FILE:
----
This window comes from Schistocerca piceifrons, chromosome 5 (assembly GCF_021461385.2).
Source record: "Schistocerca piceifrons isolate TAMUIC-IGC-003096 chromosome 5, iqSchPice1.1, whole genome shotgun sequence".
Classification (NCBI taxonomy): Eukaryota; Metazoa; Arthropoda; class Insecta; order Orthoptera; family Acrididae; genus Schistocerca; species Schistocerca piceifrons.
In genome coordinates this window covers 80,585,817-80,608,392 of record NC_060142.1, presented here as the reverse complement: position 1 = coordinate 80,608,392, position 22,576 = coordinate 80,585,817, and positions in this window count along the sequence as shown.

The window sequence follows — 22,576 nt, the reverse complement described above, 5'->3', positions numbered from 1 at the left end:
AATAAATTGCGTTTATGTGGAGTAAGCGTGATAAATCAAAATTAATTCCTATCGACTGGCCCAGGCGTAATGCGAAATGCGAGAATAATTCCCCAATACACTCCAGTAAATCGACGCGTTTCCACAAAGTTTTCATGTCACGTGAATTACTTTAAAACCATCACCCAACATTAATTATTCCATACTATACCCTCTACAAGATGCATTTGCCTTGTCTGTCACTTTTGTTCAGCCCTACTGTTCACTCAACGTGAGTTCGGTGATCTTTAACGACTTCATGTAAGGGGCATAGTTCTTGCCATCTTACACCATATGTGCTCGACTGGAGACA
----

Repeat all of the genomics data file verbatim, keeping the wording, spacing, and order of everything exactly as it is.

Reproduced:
This window comes from Schistocerca piceifrons, chromosome 5 (assembly GCF_021461385.2).
Source record: "Schistocerca piceifrons isolate TAMUIC-IGC-003096 chromosome 5, iqSchPice1.1, whole genome shotgun sequence".
Classification (NCBI taxonomy): Eukaryota; Metazoa; Arthropoda; class Insecta; order Orthoptera; family Acrididae; genus Schistocerca; species Schistocerca piceifrons.
In genome coordinates this window covers 80,585,817-80,608,392 of record NC_060142.1, presented here as the reverse complement: position 1 = coordinate 80,608,392, position 22,576 = coordinate 80,585,817, and positions in this window count along the sequence as shown.

The window sequence follows — 22,576 nt, the reverse complement described above, 5'->3', positions numbered from 1 at the left end:
AATAAATTGCGTTTATGTGGAGTAAGCGTGATAAATCAAAATTAATTCCTATCGACTGGCCCAGGCGTAATGCGAAATGCGAGAATAATTCCCCAATACACTCCAGTAAATCGACGCGTTTCCACAAAGTTTTCATGTCACGTGAATTACTTTAAAACCATCACCCAACATTAATTATTCCATACTATACCCTCTACAAGATGCATTTGCCTTGTCTGTCACTTTTGTTCAGCCCTACTGTTCACTCAACGTGAGTTCGGTGATCTTTAACGACTTCATGTAAGGGGCATAGTTCTTGCCATCTTACACCATATGTGCTCGACTGGAGACA